Peggy’s Story

Before I start my story, I want to tell you the ending. There’s hope! If you suffer from OCD, you can still learn to live a full and meaningful life. Nicole does, and she experiences lots of happy moments. 

One of my favorite quotes is, “Life isn’t perfect, but it has perfect moments.” I personally have lived with a troubled mind and depression on and off throughout my life. The things that we live through mold and shape us, and similar to OCD, some things in our minds remain there in the background to surface and torment us. But once we learn what to do with those thoughts, we can experience relief and freedom. I have used Cognitive Behavioral Therapy on my mind and have worked through past baggage and various issues and have not experienced depression in many years. You can truly change the way your mind processes things whether it’s anxiety, depression or OCD.

As the parent of someone with OCD, I have suffered right along with Nicole! My heart breaks for her pain and distress. Her dad and I have spent endless hours through the years comforting her and trying to help her. Unfortunately, we gave in to her reassurance seeking (which was one of her compulsions), not knowing at the time that this was not helpful. It may help for a few minutes, but it actually encourages more obsessing!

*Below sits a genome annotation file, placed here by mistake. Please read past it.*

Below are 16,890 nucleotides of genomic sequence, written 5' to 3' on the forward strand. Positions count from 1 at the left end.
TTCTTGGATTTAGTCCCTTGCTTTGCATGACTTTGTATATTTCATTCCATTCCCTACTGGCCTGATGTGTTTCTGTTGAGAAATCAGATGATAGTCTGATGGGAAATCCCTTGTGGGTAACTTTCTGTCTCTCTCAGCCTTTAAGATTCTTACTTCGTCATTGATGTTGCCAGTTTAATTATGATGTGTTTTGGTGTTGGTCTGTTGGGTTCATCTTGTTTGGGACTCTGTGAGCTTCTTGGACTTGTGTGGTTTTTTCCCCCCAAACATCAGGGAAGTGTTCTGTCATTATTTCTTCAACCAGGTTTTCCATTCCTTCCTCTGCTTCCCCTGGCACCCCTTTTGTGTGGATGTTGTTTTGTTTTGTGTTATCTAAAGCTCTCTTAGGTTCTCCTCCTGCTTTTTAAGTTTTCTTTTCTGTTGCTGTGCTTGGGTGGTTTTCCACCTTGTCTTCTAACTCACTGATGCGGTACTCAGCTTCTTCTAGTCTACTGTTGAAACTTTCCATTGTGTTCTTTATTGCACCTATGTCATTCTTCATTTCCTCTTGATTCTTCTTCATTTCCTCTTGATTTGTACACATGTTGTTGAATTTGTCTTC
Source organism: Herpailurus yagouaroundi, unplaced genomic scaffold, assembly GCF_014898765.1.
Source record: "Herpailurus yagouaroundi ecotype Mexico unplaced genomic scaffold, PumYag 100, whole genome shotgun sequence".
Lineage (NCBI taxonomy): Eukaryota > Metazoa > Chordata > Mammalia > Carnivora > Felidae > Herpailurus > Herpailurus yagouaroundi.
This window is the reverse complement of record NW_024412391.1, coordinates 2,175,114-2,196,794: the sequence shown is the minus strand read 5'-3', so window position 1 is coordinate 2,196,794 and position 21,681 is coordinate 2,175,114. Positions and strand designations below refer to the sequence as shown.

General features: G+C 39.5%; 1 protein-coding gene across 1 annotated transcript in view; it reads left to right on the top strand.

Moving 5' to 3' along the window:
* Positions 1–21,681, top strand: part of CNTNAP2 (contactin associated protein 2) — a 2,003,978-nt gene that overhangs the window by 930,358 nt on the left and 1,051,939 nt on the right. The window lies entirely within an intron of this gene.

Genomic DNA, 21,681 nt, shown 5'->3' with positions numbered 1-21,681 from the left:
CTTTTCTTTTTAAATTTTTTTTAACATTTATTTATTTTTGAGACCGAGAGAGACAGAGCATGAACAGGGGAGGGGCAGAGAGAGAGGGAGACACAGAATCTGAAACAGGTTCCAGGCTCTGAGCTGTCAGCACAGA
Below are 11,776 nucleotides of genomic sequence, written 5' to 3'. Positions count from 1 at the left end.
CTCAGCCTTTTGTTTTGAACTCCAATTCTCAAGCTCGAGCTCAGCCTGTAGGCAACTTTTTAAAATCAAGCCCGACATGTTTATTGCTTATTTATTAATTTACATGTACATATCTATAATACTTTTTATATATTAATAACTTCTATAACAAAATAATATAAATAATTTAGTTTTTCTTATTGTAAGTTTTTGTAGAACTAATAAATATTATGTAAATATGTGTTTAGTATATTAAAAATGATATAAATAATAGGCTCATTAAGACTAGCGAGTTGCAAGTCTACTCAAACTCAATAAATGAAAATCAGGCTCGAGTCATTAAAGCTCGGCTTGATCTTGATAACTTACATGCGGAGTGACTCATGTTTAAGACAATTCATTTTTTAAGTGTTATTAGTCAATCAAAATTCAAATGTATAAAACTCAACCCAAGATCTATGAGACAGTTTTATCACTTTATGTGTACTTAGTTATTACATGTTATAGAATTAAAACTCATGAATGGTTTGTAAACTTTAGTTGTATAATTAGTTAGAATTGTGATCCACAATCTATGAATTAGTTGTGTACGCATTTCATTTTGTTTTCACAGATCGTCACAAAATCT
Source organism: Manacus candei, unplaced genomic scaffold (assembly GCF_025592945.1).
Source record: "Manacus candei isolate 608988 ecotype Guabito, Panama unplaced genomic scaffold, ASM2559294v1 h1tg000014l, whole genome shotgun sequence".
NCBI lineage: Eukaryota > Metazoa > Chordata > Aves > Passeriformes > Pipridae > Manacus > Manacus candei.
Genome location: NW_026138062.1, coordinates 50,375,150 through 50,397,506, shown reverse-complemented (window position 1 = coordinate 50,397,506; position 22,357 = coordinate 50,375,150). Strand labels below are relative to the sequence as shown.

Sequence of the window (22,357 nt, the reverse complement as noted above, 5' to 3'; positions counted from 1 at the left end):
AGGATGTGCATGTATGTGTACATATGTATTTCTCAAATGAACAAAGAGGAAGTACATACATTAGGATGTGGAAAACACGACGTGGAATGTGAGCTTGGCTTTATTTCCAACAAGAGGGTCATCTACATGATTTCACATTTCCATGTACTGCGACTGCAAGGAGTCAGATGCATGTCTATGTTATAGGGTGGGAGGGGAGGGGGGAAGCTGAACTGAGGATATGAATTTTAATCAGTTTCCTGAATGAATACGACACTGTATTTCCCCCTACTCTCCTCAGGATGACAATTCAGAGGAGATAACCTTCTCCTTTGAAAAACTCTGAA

I’ve since learned that as parents of OCD sufferers, we should be there for our loved ones and listen to their thoughts and fears, but we shouldn’t reassure them or play a part in their compulsions. Instead, we should learn all we can about OCD so we can help them implement the correct strategies for standing up to OCD. 

OCD is almost impossible to understand for people who don’t have it. To us, the obsessive person’s worry is not even logical. I have read the following explanation and it has helped me understand OCD better. Sometimes, when a person with OCD gets a thought or concern, their brain sends along with it a distress signal that makes that person feel anxious. Their brain misfires and sends out anxiety when they don’t need to feel anxious. And it continues to get worse the more they think about it. They then do compulsions to try to relieve the anxiety. 

Reading about and studying OCD has really helped me understand what the OCD mind is doing and makes me feel better able to help Nicole during her weak moments. OCD is horrible and complicated, but there is so much that can be done to enable the sufferer to live a meaningful life filled with wonderful experiences. 

If you think you might have OCD, please get help! We have a list of resources that you can use to learn more about OCD and how to handle it. Relief and freedom are within your grasp. Live your life, don’t let OCD steal it from you! 

If you are a parent or loved one of someone with OCD, try to stay patient, positive, and loving. This is not their fault at all, it is a biological disorder. Educate yourself and support them as much as possible. Encourage them to get help and you will find relief as they do. Life will get better! 

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